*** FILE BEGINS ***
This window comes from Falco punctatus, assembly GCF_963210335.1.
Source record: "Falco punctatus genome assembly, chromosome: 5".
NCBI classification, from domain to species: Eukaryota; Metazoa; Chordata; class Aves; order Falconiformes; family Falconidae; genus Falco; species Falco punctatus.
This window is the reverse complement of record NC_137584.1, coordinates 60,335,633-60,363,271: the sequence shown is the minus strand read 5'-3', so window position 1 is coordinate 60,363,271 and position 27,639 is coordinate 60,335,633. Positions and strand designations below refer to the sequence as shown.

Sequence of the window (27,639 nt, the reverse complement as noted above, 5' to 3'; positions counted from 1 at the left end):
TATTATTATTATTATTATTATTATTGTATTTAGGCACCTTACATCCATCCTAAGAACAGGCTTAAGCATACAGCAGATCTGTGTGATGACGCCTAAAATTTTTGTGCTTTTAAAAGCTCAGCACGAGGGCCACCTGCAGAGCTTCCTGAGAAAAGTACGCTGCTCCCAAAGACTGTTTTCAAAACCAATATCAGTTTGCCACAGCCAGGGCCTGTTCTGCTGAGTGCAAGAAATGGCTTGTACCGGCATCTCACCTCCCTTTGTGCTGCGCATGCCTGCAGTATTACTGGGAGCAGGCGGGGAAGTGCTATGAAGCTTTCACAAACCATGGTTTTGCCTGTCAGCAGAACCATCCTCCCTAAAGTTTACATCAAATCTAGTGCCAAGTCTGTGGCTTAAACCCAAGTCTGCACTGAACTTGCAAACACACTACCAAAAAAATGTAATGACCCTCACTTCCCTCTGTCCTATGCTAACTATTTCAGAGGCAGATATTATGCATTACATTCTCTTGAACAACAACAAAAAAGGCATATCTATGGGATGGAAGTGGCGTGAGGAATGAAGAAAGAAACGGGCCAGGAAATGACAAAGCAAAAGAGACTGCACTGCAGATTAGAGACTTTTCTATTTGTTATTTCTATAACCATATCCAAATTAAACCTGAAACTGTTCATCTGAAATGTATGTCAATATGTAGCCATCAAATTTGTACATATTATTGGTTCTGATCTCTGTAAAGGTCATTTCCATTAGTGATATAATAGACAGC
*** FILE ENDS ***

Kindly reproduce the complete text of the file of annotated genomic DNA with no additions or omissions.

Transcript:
This window comes from Falco punctatus, assembly GCF_963210335.1.
Source record: "Falco punctatus genome assembly, chromosome: 5".
NCBI classification, from domain to species: Eukaryota; Metazoa; Chordata; class Aves; order Falconiformes; family Falconidae; genus Falco; species Falco punctatus.
This window is the reverse complement of record NC_137584.1, coordinates 60,335,633-60,363,271: the sequence shown is the minus strand read 5'-3', so window position 1 is coordinate 60,363,271 and position 27,639 is coordinate 60,335,633. Positions and strand designations below refer to the sequence as shown.

Sequence of the window (27,639 nt, the reverse complement as noted above, 5' to 3'; positions counted from 1 at the left end):
TATTATTATTATTATTATTATTATTGTATTTAGGCACCTTACATCCATCCTAAGAACAGGCTTAAGCATACAGCAGATCTGTGTGATGACGCCTAAAATTTTTGTGCTTTTAAAAGCTCAGCACGAGGGCCACCTGCAGAGCTTCCTGAGAAAAGTACGCTGCTCCCAAAGACTGTTTTCAAAACCAATATCAGTTTGCCACAGCCAGGGCCTGTTCTGCTGAGTGCAAGAAATGGCTTGTACCGGCATCTCACCTCCCTTTGTGCTGCGCATGCCTGCAGTATTACTGGGAGCAGGCGGGGAAGTGCTATGAAGCTTTCACAAACCATGGTTTTGCCTGTCAGCAGAACCATCCTCCCTAAAGTTTACATCAAATCTAGTGCCAAGTCTGTGGCTTAAACCCAAGTCTGCACTGAACTTGCAAACACACTACCAAAAAAATGTAATGACCCTCACTTCCCTCTGTCCTATGCTAACTATTTCAGAGGCAGATATTATGCATTACATTCTCTTGAACAACAACAAAAAAGGCATATCTATGGGATGGAAGTGGCGTGAGGAATGAAGAAAGAAACGGGCCAGGAAATGACAAAGCAAAAGAGACTGCACTGCAGATTAGAGACTTTTCTATTTGTTATTTCTATAACCATATCCAAATTAAACCTGAAACTGTTCATCTGAAATGTATGTCAATATGTAGCCATCAAATTTGTACATATTATTGGTTCTGATCTCTGTAAAGGTCATTTCCATTAGTGATATAATAGACAGC